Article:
MORE-IP 2024: Cisco CTO on The New Encrypted Protocol Stack

DateJun 21, 2024

At AMS-ix’s MORE-IP 2024 conference, Andreas Enotiadis, Chief Technology Officer (CTO) for Global Provider Mobility Sales at Cisco, delivered an insightful presentation. Enotiadis clarified his role, emphasizing that his purview is limited to Global Provider Mobility, not the entirety of Cisco. He expressed gratitude for the invitation and explained that his presentation was inspired by a previous talk he gave at a networking operators group (NOG).

Enotiadis highlighted a significant shift occurring in the networking world, driven largely by advancements in cloud computing and artificial intelligence (AI). He noted that while much attention has been given to these areas, it’s crucial for network professionals to focus on the evolving landscape of networking itself. Enotiadis stressed that this shift, primarily driven by cloud service providers, requires networkers to adapt and manage emerging challenges.

He delved into the increasing dominance of a new protocol stack, moving from traditional TCP/IP to a more complex stack involving UDP and the QUIC protocol. Originally developed by Google and now widely adopted, QUIC offers enhanced performance and security but presents unique challenges for network management. Enotiadis detailed how QUIC is aggressively taking over internet traffic, with significant adoption by major tech companies like YouTube, Facebook, and Meta.

Enotiadis explained that QUIC’s architecture allows it to outperform traditional TCP in many scenarios, particularly under poor network conditions. He illustrated how QUIC handles congestion differently, prioritizing rapid data delivery and user experience over traditional congestion control mechanisms. This shift in protocol behavior necessitates new approaches to network management and traffic optimization.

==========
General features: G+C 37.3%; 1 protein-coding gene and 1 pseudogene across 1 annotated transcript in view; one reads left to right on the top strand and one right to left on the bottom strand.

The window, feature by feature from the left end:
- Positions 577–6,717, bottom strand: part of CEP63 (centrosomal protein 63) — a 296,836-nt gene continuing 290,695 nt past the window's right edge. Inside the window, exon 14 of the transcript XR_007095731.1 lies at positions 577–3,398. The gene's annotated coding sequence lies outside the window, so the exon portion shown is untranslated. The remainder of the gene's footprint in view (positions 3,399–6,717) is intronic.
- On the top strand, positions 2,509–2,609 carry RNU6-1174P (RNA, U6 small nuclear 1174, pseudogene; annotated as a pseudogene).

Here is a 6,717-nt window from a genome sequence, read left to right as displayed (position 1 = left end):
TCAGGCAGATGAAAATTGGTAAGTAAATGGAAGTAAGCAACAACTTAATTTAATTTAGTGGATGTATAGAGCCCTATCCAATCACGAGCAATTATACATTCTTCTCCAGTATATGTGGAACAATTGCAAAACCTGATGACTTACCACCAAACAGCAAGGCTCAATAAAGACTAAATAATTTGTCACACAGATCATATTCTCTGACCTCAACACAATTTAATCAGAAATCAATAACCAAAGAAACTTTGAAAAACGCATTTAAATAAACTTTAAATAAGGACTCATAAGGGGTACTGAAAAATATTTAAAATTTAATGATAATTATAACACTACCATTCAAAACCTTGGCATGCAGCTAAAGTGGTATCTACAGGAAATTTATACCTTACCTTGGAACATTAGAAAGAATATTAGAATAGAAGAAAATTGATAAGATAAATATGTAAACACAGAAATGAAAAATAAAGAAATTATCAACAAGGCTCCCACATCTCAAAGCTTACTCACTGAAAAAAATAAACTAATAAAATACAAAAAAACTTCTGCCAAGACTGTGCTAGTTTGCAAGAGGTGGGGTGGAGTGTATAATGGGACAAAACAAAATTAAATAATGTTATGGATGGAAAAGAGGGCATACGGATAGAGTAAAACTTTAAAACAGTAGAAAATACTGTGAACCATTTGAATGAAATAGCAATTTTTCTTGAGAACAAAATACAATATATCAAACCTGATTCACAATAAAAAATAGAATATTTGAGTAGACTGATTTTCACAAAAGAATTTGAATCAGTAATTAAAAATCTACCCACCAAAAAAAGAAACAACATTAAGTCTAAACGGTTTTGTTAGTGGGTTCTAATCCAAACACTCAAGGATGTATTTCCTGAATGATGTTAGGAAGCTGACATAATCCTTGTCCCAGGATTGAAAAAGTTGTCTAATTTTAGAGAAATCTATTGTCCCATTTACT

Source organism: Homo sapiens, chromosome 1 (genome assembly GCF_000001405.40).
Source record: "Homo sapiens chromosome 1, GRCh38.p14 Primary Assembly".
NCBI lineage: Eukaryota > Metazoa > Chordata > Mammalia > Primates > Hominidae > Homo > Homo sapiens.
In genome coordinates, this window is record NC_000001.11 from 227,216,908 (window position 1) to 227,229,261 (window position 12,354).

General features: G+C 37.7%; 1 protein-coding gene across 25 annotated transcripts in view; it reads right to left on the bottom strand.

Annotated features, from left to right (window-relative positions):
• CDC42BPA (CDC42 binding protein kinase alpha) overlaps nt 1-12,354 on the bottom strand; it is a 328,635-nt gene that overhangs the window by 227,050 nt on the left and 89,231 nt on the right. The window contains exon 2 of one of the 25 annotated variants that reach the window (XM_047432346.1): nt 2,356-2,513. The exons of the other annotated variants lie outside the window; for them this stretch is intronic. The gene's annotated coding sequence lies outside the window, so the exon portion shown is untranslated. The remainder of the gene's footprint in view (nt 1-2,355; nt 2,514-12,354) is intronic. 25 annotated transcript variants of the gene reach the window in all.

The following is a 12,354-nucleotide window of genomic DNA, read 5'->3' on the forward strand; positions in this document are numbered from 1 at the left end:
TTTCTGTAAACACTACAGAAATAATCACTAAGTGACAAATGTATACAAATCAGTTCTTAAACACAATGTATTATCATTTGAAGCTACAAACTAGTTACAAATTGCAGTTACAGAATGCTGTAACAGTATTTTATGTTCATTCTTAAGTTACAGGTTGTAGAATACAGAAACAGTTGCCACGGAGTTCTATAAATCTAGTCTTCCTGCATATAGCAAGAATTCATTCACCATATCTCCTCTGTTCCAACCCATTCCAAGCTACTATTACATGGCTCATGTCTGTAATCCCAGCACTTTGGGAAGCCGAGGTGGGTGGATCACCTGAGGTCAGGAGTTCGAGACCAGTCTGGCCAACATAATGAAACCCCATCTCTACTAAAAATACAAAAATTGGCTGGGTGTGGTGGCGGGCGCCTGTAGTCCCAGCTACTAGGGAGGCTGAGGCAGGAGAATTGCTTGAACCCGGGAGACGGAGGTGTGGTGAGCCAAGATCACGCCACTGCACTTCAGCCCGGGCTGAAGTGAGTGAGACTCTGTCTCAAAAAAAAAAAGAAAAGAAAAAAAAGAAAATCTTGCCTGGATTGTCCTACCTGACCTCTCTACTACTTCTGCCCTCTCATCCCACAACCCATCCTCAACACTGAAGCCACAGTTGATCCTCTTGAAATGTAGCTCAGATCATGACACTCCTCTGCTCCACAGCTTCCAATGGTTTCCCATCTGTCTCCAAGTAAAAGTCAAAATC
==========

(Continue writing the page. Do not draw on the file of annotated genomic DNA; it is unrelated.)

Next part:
One of the key points Enotiadis made was the increasing encryption and obfuscation of internet traffic. With protocols like DNS over HTTPS and the widespread use of TLS 1.3, traditional methods of traffic inspection and management are becoming less effective. He discussed the implications of this trend for network operators, who must now rely on flow-based analysis and other advanced techniques to maintain visibility and control over their networks.

Enotiadis also addressed the rise of QUIC in the context of mobile applications and the broader implications for internet traffic patterns. He noted that mobile-first regions, such as Latin America, are seeing higher adoption rates of QUIC due to the protocol’s advantages in mobile environments. This trend underscores the need for network operators to develop strategies that accommodate the unique demands of mobile traffic.

In conclusion, Enotiadis emphasized the importance of adapting to these changes by leveraging new tools and methodologies for traffic analysis and management. He highlighted the necessity of shifting from traditional packet-based approaches to more sophisticated, flow-based models that can handle the complexities of modern internet traffic.

Enotiadis’s presentation provided a comprehensive overview of the current state of networking, the challenges posed by new protocols like QUIC, and the strategies network professionals must adopt to stay ahead in this rapidly evolving field. His insights underscored the critical role of innovation and adaptation in the ongoing evolution of global network infrastructure.

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